Archive: May, 2011
With Pennsylvania boasting the nation’s second largest number of solar-industry jobs, state officials would be foolish to let the sun set on such a nascent but promising industry. But that could happen due to a temporary mismatch between solar-energy financing and market demand.
The construction of more than 4,000 solar projects has been a roaring success, responsible for generating several thousand jobs at 600 solar businesses. Growing that industry from scratch, with state and federal aid, also boosted the use of nonpolluting and renewable energy. That will be particularly helpful in meeting summer’s peak demand.
Yet, the boom in solar projects has outpaced the amount of solar energy utilities are required to buy under the state’s alternative-energy rules. That has depressed the value of solar-energy credits needed to provide a return on photovoltaic solar systems, which have a steep, up-front price tag.
Graduations at Valley Forge Military Academy and College are a bit different than at other schools.
Of course, there are similarities. The relieved and happy grads. Parents bursting with pride and armed with cameras. And, always, just one speaker too many.
But Valley Forge graduations also include distinctive moments showing just how different a career path their cadets have chosen.
NEWS ITEM: The United States Army has announced plans to toughen its fitness testing to make sure all soldiers have the strength, endurance, and mobility for battle. The system that is used now, the Army admits, “does not translate into survival on the battlefield.”
The current outmoded system, the Army admits, is 30 years old.
One of the installations at which testing is to be held is Fort Leonard Wood in Missouri.
I spent the winter of ’62 — that’s nineteen sixty-two — at Leonard Wood. Thanks to a summons from my Uncle Sam. Hospitality courtesy of the 33d Infantry Division.
Forty-nine years later and the memories still linger. Fort-Lost-in-the-Woods it was called then. There was a sort of grudging admiration in that sobriquet for a hill-pocked mud hole of a military reservation located in the scrub trees and red clay foothills of the Missouri Ozarks.
He once stood tall, with deep Italian skin and his head covered in thick, dark brown hair.
Now he sits across from me, his small, pale blue eyes hidden behind large-frame glasses. His hands are folded calmly together, fingers interlaced, in his lap. There are strands of gray in his hair, but he is still tan as if he had been out at sea for months, weathered by the swift winds and harsh waters.
This is Robert Cameron, my grandfather.
It was early October, and he would soon turn 85. For a class assignment I had decided to interview my grandfather, who spent 22 years in the Navy, about his experiences on D-Day.
He had been living with my family for almost five years, but that part of his past had always been left alone. If he did mention it, the subject was only lightly acknowledged and then forgotten. On this day, I could not imagine the stories he would tell.
City Council members whose idea of reform is to prop up the controversial DROP retirement perk will be thumbing their noses at Philadelphia taxpayers if they do that.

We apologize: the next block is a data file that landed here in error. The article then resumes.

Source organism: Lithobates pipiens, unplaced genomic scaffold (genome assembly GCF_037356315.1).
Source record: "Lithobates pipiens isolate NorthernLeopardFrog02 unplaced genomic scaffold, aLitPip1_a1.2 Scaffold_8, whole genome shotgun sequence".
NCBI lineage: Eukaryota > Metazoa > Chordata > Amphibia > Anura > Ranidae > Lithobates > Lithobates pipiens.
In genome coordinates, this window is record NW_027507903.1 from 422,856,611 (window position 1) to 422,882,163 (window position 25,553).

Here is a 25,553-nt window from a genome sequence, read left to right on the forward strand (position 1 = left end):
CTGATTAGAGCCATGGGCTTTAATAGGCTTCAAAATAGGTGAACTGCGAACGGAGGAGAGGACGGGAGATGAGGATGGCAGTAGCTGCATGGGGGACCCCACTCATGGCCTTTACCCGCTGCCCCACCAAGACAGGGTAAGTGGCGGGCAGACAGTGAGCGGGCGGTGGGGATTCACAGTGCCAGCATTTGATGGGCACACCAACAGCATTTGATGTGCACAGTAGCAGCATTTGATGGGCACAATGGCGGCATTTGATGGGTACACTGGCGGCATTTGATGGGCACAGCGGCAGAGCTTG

Mayor Nutter has a better idea: Scuttle the costly benefit for everyone, cutting the city’s current annual losses of $9 million to $22 million — even if that sparks a rush by some city employees to sign up before DROP dies.
That’s the starting point for a long-delayed debate at a June 8 hearing over the fate of the Deferred Retirement Option Plan.
With the entire Legislature up for election, voters in New Jersey’s June 7 primary have a crucial role to play.
There are only two contested Senate races in Philadelphia’s South Jersey suburbs. Both contests feature candidates who can do well in Trenton.
In the Seventh District, The Inquirer endorses the incumbent, DIANE ALLEN, in the Republican primary over Carol Lokan Moore, an Edgewater Park businesswoman. The Seventh District includes portions of Bthe urlington County plus Camden County towns Merchantville and Pennsauken.
The five-year-long housing crash is not over. Nationwide, prices have fallen a stunning 33 percent from their peak. While the Philadelphia area’s housing market has held up as well as any in the country, prices in this region are off 17 percent. Given the millions of foreclosure and short sales in process nationwide, house prices will decline further.
It is hard to be enthusiastic about the economy’s prospects as long as house prices are falling. A house is most families’ most important asset, and the crash has cost the typical American homeowner nearly $85,000 in housing wealth. The loss is particularly hard on middle-income households, who have benefited less than their higher-income neighbors from rising stock prices.
Shaky house prices have also made it difficult for the owners of small businesses to use their homes as collateral. Bank lending to small businesses has picked up over the past year, but it is hard to see how credit will flow freely until house prices rise again. Since small businesses are a key part of job creation, this is a significant impediment to a stronger job market.
Local governments, meanwhile, struggle as falling house prices hit property-tax revenues.
Mitch Daniels would have added some much-needed substance to the national dialogue. His reason for not running for president is a sad commentary on the sideshow our elections have become.
I spoke with Indiana’s popular chief executive last week. We discussed how he had turned a $200 million deficit into a $1.3 billion surplus without raising taxes. And how his insistence on drastic spending cuts had played a large part in Indiana’s ability to avoid a dip into the red.
“All in all, it’s a matter of matching means to ends, deciding what’s most important, and doing less of the things that are secondary,” he told me.